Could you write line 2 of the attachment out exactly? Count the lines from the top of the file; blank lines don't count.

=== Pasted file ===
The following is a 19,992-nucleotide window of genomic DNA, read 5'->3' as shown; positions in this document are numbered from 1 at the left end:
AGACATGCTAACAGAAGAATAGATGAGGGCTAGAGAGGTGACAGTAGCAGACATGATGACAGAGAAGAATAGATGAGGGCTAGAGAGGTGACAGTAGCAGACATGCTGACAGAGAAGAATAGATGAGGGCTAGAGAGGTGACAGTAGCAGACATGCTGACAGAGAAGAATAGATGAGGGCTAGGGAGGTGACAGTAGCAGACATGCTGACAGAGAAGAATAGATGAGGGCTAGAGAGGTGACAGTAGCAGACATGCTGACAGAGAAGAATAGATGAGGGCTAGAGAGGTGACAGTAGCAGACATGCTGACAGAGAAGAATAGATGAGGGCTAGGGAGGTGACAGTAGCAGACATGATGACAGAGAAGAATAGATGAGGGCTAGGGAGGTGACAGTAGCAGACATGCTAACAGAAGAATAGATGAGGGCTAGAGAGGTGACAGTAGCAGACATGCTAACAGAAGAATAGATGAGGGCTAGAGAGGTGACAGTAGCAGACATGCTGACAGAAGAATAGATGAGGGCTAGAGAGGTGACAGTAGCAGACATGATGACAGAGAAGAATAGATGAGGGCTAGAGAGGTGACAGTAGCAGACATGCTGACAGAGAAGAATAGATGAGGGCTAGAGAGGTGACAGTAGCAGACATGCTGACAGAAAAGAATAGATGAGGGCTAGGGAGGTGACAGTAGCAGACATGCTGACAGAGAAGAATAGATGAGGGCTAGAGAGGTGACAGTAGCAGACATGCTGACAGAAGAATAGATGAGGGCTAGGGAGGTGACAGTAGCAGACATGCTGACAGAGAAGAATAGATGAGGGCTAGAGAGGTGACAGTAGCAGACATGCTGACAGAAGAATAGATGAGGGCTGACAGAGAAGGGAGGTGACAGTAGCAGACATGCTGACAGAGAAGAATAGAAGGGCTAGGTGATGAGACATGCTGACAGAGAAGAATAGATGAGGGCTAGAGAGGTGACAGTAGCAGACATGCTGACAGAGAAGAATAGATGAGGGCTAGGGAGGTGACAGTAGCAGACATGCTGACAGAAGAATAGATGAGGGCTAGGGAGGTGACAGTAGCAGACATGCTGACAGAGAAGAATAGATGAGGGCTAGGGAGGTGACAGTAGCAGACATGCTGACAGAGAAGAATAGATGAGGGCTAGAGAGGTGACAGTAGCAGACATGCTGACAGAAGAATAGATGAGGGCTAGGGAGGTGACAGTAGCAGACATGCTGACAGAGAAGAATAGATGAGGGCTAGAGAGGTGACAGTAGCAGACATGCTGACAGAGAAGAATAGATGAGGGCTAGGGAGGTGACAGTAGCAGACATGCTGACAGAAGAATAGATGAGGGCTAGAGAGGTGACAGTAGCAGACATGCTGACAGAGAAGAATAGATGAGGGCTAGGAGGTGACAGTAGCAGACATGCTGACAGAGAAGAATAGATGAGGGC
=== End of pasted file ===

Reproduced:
AGACATGCTAACAGAAGAATAGATGAGGGCTAGAGAGGTGACAGTAGCAGACATGATGACAGAGAAGAATAGATGAGGGCTAGAGAGGTGACAGTAGCAGACATGCTGACAGAGAAGAATAGATGAGGGCTAGAGAGGTGACAGTAGCAGACATGCTGACAGAGAAGAATAGATGAGGGCTAGGGAGGTGACAGTAGCAGACATGCTGACAGAGAAGAATAGATGAGGGCTAGAGAGGTGACAGTAGCAGACATGCTGACAGAGAAGAATAGATGAGGGCTAGAGAGGTGACAGTAGCAGACATGCTGACAGAGAAGAATAGATGAGGGCTAGGGAGGTGACAGTAGCAGACATGATGACAGAGAAGAATAGATGAGGGCTAGGGAGGTGACAGTAGCAGACATGCTAACAGAAGAATAGATGAGGGCTAGAGAGGTGACAGTAGCAGACATGCTAACAGAAGAATAGATGAGGGCTAGAGAGGTGACAGTAGCAGACATGCTGACAGAAGAATAGATGAGGGCTAGAGAGGTGACAGTAGCAGACATGATGACAGAGAAGAATAGATGAGGGCTAGAGAGGTGACAGTAGCAGACATGCTGACAGAGAAGAATAGATGAGGGCTAGAGAGGTGACAGTAGCAGACATGCTGACAGAAAAGAATAGATGAGGGCTAGGGAGGTGACAGTAGCAGACATGCTGACAGAGAAGAATAGATGAGGGCTAGAGAGGTGACAGTAGCAGACATGCTGACAGAAGAATAGATGAGGGCTAGGGAGGTGACAGTAGCAGACATGCTGACAGAGAAGAATAGATGAGGGCTAGAGAGGTGACAGTAGCAGACATGCTGACAGAAGAATAGATGAGGGCTGACAGAGAAGGGAGGTGACAGTAGCAGACATGCTGACAGAGAAGAATAGAAGGGCTAGGTGATGAGACATGCTGACAGAGAAGAATAGATGAGGGCTAGAGAGGTGACAGTAGCAGACATGCTGACAGAGAAGAATAGATGAGGGCTAGGGAGGTGACAGTAGCAGACATGCTGACAGAAGAATAGATGAGGGCTAGGGAGGTGACAGTAGCAGACATGCTGACAGAGAAGAATAGATGAGGGCTAGGGAGGTGACAGTAGCAGACATGCTGACAGAGAAGAATAGATGAGGGCTAGAGAGGTGACAGTAGCAGACATGCTGACAGAAGAATAGATGAGGGCTAGGGAGGTGACAGTAGCAGACATGCTGACAGAGAAGAATAGATGAGGGCTAGAGAGGTGACAGTAGCAGACATGCTGACAGAGAAGAATAGATGAGGGCTAGGGAGGTGACAGTAGCAGACATGCTGACAGAAGAATAGATGAGGGCTAGAGAGGTGACAGTAGCAGACATGCTGACAGAGAAGAATAGATGAGGGCTAGGAGGTGACAGTAGCAGACATGCTGACAGAGAAGAATAGATGAGGGC